Needing the Other

Animation and live action, getting along – or not.

Keith Maitland, 2016
Genre: historical recollective, animated

Tower is the film-of-the-month at Docalogue, where there are two good short reflections on the film. An account of a 1966 sniper shooting at the University of Texas campus, Tower uses rotoscoped interviews and After Effects animation for historical recreation, combing both with photographed archival material and videoed, live-action interviews.

One strategy that struck me was the superimposition of animated and photographic material. In this way, Tower highlights its animated-ness and artificiality, while drawing on the frisson of the indexical to bolster the argumentative power of its animation.

Bella Honess Roe makes a good case that the animation techniques and animation-live action hybrid express the film’s theme of historical trauma and personal closure. Her final comment captures much of my personal reaction to the film:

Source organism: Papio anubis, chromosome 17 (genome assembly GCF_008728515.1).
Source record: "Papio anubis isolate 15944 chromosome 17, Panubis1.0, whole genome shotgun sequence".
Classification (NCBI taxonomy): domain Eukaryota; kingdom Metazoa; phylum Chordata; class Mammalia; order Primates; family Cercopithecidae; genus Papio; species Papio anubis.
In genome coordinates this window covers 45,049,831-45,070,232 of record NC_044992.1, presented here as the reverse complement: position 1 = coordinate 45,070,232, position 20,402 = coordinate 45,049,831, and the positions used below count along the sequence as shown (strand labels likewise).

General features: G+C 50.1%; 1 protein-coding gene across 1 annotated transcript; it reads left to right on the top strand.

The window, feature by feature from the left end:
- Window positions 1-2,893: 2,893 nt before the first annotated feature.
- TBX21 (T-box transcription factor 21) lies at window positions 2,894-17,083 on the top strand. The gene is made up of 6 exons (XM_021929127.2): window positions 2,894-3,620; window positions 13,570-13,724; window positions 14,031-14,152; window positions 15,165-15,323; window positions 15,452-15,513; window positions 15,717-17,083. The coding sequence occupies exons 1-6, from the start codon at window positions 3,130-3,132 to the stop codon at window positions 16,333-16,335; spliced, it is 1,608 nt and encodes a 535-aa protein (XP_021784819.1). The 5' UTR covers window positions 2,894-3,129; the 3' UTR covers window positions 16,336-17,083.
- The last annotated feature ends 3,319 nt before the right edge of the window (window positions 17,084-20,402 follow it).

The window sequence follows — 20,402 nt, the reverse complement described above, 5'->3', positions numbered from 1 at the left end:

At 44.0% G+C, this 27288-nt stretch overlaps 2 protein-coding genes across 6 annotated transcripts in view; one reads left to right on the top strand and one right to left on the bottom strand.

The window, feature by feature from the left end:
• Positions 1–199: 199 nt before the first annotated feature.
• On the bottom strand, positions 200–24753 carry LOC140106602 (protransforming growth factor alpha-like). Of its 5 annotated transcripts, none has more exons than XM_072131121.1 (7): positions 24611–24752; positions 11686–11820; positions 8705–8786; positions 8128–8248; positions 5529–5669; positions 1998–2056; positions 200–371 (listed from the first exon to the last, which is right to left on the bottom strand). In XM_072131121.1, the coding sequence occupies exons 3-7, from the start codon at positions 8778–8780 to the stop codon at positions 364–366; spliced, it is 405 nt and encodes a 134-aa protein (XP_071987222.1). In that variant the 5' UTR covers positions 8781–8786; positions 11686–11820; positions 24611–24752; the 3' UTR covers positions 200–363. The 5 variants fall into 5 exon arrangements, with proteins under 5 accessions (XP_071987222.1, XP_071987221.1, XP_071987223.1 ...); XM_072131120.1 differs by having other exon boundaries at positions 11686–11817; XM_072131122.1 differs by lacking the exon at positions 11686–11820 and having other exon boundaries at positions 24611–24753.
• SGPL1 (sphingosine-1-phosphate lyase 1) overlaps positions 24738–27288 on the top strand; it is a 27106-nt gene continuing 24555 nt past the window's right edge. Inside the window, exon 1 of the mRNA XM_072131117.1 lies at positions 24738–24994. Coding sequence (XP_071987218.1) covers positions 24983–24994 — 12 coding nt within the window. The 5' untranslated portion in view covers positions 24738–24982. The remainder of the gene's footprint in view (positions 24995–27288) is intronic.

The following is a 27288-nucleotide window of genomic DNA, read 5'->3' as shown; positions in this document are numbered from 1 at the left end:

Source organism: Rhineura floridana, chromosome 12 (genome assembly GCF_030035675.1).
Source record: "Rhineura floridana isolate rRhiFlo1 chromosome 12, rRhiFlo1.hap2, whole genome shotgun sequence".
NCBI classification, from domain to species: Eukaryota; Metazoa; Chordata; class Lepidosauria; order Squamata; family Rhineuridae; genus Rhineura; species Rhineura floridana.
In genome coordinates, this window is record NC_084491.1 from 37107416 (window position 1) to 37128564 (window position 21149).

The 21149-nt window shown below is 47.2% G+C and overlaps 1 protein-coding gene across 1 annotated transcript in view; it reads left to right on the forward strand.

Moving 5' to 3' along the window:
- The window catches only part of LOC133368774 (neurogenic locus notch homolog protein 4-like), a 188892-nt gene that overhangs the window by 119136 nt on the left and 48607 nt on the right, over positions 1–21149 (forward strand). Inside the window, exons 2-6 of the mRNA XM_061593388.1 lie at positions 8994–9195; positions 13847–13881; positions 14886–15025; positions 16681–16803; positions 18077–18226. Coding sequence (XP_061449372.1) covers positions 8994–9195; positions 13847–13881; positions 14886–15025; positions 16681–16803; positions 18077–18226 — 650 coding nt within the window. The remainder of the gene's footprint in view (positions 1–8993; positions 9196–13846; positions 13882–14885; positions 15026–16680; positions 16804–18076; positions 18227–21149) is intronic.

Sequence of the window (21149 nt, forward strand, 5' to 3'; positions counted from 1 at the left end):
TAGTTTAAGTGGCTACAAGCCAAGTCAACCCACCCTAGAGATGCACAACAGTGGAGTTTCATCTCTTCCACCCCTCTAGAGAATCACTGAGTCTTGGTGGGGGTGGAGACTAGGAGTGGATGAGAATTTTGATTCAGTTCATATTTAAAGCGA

As is often the case in animated documentary, a final recourse to reality seems to be required to remind us that this was “really real.” For all animation’s immersive possibilities, this suggests that indexical witnessing is what is required to pack the final punch.

Certainly the documentary moves from the animated to the “real” and interpellates a spectator who craves the real people of the event. But what surprised me is who much more I responded to the real interviewees than to the animated interviews. Even more than the image, it was the voice that was so affecting. The voice actors are good in Tower, but the accent and texture of the actual victims and witnesses to the event add a layer missing in the acting.

Incidentally, Tower is a film that only partly fits what I would consider a festival documentary. It played at film festivals, including SxSW and Karlovy Vary, but its circulation has extended well beyond the festival circuit, to theatrical and home-video release. Animation is an important tool for an increasing number of festival documentaries, but it’s also standard for popular documentaries, too. And, yes, I’m being schematic with the festival/popular labels but there is a difference in how these films circulate and their corresponding aesthetics.